Text Size:-+

Off to New Zealand

otago.jpgI'm excited. I'm about to hop on a plane for New Zealand. It's been about seven, perhaps eight years since I visited, and I'm looking forward to retracing some of my previous steps there, as well as exploring some new areas.

Courtesy of Wines of New Zealand, I'm headed down for a series of regional conferences highlighting some of the key elements of the New Zealand wine industry. The Kiwis are quite clever in their scheduling. Knowing that they're a fair haul from most places in the world, they schedule their three main wine events back-to-back, to allow folks like me to take in all three in one shot.

After a brief (jet lagged) dalliance on Waiheke Island, I'll be headed to Napier, the beautiful Art Deco town in the Hawkes Bay wine region, where I'll take part in a symposium on the region's wines with a special emphasis on the Gimblett Gravels terroir. I can't find a web site for this gathering, so I have only my itinerary as an indication that there is, in fact, something happening there this week, and apparently it involves a lot of blind tasting. I visited the Gimblett Gravels on my first trip to the country, and was intrigued by the potential of the Bordeaux grape varieties, but didn't taste a lot of Syrah. Since I've been there, Syrah has become an increasing focus for many producers, so I'm curious to see how it is developing.

After Hawke's Bay, I'll be headed down to Wellington, for the bi-annual New Zealand Pinot Noir conference, a celebration and exploration of Pinot from the land of the Hobbits. Luckily for me, I've got no responsibilities at the conference, so I can heckle my friends Jordan MacKay and Jamie Goode from the audience, and just enjoy a lot of fantastic Pinot Noir. My previous trip included visits to Otago and Martinborough, so I was fairly soaked in Pinot, and have fairly distinct memories of the wines. I'm looking forward to seeing whether the regional styles have evolved at all, as well as perhaps how things are aging.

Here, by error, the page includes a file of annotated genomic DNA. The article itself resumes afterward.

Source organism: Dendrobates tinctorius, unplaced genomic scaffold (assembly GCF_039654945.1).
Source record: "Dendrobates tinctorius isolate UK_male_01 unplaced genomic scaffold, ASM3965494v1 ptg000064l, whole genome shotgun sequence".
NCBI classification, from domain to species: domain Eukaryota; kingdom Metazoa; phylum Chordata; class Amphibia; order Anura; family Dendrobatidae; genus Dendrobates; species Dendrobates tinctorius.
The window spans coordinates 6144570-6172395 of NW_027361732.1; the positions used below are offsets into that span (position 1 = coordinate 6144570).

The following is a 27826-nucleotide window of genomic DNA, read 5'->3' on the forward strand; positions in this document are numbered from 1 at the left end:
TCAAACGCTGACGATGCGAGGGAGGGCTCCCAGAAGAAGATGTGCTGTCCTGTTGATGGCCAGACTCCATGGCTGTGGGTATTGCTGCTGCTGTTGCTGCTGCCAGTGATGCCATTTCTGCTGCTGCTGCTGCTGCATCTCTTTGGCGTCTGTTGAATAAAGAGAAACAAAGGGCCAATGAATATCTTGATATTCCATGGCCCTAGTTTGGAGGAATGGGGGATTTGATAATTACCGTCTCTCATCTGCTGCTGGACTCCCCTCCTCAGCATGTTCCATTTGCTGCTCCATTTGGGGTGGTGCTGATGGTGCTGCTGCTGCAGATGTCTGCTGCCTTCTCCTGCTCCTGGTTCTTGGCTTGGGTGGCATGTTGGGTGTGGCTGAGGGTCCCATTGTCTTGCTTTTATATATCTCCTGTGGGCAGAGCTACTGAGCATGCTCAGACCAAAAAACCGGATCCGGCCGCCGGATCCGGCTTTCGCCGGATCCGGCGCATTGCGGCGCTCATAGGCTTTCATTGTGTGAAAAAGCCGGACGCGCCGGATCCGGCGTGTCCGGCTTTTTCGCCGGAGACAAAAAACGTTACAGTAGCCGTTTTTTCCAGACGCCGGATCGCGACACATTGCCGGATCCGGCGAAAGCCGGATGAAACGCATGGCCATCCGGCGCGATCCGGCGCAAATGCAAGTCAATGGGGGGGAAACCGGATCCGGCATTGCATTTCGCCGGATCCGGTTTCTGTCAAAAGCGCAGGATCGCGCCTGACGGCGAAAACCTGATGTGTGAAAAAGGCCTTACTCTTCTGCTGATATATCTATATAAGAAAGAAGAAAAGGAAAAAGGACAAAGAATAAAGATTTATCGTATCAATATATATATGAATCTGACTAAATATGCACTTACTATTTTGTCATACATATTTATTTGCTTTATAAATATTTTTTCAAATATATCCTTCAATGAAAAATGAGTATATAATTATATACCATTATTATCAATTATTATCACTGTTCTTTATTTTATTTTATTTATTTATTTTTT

After a few Pinot-soaked days, I'll be headed to the south island for the Nelson Aromatics Symposium, where I'll be joining a smaller group of participants to explore the country's production of aromatic whites: Grüner Veltliner, Gewürztraminer, Riesling, Muscat, and gibbston.jpgmore. I've had a decent number of New Zealand Rieslings, but with the exception of a couple Gewürztraminers and I've experienced little else besides Chardonnay and Pinot Gris from New Zealand, so this event will be quite an education for me.

Finally, I'll be taking a few days to dive deep into the terroir of Marlborough, which is one of the wine regions I skipped on my first trip. I'll be meeting with lots of smaller producers, and trying to find out what's happening on the bleeding edge of New Zealand's most mature and famous wine region.

I'll be doing my best to blog along the way, and have a few afternoons free where I'll definitely be able to do some writing, internet connectivity, blood alcohol content, and jet lag notwithstanding.

Looking at my photos from my first trip (including the two examples above) has got me salivating in anticipation.

Catch you on the flip side!

Buy My Book!

small_final_covershot_dropshadow.jpg A wine book like no other. Photographs, essays, and wine recommendations. Learn more.

Follow Me On:

Twitter Facebook Pinterest Instagram Delectable Flipboard

Most Recent Entries

Vinography Images: Cold Snap Cincinnati Here I Come! Happy Thanksgiving from Vinography Vinography Unboxed: Week of November 23, 2014 Putting a Cork in Your Thanksgiving Wine Anxiety Plumbing the Depths of Portugal: A Tasting Journey Vinography Images: Rain at Last The Mysterious Art of Selling Direct Critical Consolidation in Wine What Has California Got Against Wineries?

Favorite Posts From the Archives

Masuizumi Junmai Daiginjo, Toyama Prefecture Wine.Com Gives Retailers (and Consumers) the Finger 1961 Hospices de Beaune Emile Chandesais, Burgundy Wine Over Time The Better Half of My Palate 1999 Királyudvar "Lapis" Tokaji Furmint, Hungary What's Allowed in Your Wine and Winemaking Why Community Tasting Notes Sites Will Fail Appreciating Wine in Context The Soul vs. The Market 1989 Fiorano Botte 48 Semillion,Italy

Archives by Month


Required Reading for Wine Lovers

The Oxford Companion to Wine by Jancis Robinson The Taste of Wine by Emile Peynaud Adventures on the Wine Route by Kermit Lynch Love By the Glass by Dorothy Gaiter & John Brecher Noble Rot by William Echikson The Science of Wine by Jamie Goode The Judgement of Paris by George Taber The Wine Bible by Karen MacNeil The Botanist and the Vintner by Christy Campbell The Emperor of Wine by Elin McCoy The World Atlas of Wine by Hugh Johnson The World's Greatest Wine Estates by Robert M. Parker, Jr.